About graduate careers in science and research
Science graduates are often drawn towards the scientific research and development sector so they can use their skills and knowledge in a hands-on role to address real-life problems. Most students and graduates are aware of the research and development that takes place in university departments and in industry, but there are also opportunities in government departments and agencies, in charitable-funded institutes and in hospitals. Science graduates will usually specialise in a specific area; they may be undertaking fundamental health research, developing IT technologies, refining manufacturing processes, or innovating solutions. There is a broad range of possibilities.
The NHS and private medicine and healthcare companies rely on scientists to help make medical breakthroughs as well as work on pharmaceuticals, medical devices and diagnostics. Energy companies also depend on scientists to advise, implement and plan renewable energy sources such as wind farms, solar conversions and biofuels. Scientists can also decommission old nuclear sites across the UK as part of the government’s plan.
- Check out our article 'What can I do with my science degree in...?' to explore your options further.
Employers find strong technical, analytical, organisational, communication and time-management skills desirable. Great attention to detail is also crucial. Organisations such as Procter & Gamble and Unilever offer internships, which are usually aimed at penultimate-year students. There are also science-based internship opportunities with the British Council. Work shadowing or work experience allows students to gain an insight into their area of interest and ask professionals for advice.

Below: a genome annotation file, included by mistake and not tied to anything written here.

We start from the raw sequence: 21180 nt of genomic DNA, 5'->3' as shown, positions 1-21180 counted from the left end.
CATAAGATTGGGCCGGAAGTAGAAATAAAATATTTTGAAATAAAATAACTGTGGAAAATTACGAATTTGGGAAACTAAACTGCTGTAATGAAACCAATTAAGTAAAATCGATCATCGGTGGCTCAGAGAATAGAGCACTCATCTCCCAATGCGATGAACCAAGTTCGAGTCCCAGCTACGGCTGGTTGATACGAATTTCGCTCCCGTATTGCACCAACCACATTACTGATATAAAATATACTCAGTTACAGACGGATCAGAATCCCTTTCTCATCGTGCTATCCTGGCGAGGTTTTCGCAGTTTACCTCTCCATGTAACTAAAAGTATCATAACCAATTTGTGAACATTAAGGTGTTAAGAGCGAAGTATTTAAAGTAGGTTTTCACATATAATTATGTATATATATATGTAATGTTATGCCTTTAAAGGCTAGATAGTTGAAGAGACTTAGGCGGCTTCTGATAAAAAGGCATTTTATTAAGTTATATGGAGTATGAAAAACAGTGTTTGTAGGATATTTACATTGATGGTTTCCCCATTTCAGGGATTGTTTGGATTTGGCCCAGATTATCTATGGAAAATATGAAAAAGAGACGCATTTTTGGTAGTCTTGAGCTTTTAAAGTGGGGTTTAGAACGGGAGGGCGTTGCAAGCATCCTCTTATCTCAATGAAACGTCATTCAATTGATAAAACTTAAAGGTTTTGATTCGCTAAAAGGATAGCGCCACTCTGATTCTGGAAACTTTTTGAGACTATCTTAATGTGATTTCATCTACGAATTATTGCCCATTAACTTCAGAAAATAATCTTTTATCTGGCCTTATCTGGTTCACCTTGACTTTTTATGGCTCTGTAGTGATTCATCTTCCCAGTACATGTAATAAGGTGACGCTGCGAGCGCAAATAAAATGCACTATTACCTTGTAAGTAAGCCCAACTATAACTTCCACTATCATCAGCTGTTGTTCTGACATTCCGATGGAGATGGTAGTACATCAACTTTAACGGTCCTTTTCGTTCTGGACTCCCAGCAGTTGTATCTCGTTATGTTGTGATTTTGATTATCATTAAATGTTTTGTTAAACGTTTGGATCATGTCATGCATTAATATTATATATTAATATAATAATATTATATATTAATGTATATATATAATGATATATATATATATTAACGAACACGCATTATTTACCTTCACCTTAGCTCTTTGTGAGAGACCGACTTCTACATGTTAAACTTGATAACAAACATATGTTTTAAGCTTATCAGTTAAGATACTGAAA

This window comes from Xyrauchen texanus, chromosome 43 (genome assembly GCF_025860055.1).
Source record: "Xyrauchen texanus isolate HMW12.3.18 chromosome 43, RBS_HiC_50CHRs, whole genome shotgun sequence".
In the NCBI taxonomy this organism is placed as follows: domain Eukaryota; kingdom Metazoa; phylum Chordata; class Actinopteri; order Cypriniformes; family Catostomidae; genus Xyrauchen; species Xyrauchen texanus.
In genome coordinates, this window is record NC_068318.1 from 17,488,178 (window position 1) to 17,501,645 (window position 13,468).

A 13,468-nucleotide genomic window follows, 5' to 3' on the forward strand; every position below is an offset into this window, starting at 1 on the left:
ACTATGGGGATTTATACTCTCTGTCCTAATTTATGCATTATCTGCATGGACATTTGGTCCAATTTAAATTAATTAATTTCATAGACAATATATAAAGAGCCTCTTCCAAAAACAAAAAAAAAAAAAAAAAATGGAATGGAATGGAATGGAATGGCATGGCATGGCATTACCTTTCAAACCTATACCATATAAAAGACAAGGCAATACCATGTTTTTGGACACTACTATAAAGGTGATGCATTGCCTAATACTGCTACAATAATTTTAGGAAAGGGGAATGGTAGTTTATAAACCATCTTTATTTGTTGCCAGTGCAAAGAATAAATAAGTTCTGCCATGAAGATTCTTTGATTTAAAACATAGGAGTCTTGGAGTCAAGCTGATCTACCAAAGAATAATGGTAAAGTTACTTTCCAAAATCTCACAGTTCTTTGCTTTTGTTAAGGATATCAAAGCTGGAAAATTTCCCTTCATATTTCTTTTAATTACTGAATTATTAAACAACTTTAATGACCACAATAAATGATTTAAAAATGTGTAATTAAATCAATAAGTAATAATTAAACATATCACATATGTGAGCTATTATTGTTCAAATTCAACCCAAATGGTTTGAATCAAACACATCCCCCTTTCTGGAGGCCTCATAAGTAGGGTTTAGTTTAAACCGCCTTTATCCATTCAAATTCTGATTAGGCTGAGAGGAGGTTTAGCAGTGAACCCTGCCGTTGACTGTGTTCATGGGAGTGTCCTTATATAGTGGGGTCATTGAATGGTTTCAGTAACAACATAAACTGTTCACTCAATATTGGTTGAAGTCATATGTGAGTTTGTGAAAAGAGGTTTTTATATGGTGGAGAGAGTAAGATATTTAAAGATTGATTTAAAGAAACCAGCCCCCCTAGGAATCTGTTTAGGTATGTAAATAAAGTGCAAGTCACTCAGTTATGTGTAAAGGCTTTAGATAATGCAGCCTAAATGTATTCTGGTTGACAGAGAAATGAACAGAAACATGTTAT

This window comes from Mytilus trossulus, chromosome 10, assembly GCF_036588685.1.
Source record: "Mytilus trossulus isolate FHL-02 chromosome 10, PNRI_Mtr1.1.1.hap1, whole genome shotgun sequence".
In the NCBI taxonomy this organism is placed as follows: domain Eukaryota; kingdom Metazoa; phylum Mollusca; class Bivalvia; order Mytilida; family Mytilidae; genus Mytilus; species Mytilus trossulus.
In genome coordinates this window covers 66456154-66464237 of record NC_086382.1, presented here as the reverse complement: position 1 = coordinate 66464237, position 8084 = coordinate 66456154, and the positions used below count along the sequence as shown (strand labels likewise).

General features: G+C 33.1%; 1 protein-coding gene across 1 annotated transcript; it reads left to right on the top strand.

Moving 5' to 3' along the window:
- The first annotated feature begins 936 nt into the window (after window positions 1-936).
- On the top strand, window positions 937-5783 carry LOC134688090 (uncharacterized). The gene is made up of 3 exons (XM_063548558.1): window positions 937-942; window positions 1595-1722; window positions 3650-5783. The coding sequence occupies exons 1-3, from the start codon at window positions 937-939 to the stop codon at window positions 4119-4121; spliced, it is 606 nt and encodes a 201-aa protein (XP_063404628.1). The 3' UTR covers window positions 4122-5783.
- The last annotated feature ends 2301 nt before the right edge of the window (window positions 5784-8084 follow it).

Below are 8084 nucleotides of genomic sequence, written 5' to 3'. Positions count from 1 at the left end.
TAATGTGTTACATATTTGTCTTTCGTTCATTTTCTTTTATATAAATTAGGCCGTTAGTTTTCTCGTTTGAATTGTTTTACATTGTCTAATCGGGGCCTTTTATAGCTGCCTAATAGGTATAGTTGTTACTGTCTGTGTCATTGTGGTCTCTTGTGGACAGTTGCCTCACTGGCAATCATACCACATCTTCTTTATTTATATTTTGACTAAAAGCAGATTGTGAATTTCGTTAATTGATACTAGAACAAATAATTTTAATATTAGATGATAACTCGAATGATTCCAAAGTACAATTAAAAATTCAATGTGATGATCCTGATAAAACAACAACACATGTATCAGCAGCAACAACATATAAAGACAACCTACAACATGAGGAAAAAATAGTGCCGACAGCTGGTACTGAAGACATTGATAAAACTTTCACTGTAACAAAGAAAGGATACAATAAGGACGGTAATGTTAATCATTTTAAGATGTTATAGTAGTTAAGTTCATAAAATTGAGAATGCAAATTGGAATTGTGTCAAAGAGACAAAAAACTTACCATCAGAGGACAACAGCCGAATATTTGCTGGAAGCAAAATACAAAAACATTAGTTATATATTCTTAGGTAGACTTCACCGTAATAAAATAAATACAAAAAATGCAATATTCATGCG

- Head to our article on how to get a graduate job in science, research and development for lots more advice.
Opportunities for graduates
Typical starting roles include a laboratory technician or a quality assurance officer with the chance to progress on to working as a laboratory manager or project manager. Although graduates do not necessarily need a doctorate to work in scientific research and development, directing the development of a research idea usually requires postgraduate study. A PhD is often essential if you want to stay in academia as a researcher, as it shows your academic credibility. Choose a relevant research topic for the industry you wish to work in if you undertake postgraduate study. There may be an opportunity to become a chartered scientist, which recognises the highest levels of professionalism in science.
- Have a read of our guide to scientific postgraduate study to help you decide which route is the best one for you and your career ambitions.
Science-focused employment often involves regular hours and a structured working environment, but researchers may sometimes have to work in the evenings or weekends. Some roles in industry may require shift work.
There are many graduate schemes available. Employers include GSK, AstraZeneca and Pfizer. The NHS offers a scientist training programme through which graduates undertake postgraduate work-based training, leading to a specifically commissioned masters degree in areas including microbiology, genetic sciences and informatics.
- Take a look at these employer hubs to find out more about employers in science and research and get employer-specific application and interview advice.
Students interested in scientific research and development…
- were unsurprisingly most likely to study natural sciences (57%) or medicine/dentistry (31%)
- tended to agree with the statement ‘my course provides me with the skills necessary for the labour market’, at 56% versus 13% who actively disagreed
- were more likely to have work experience related to their course than not (63%)
- were more likely to use Facebook than Twitter for careers related purposes (19% and 16% respectively), but were most likely to use LinkedIn (79%)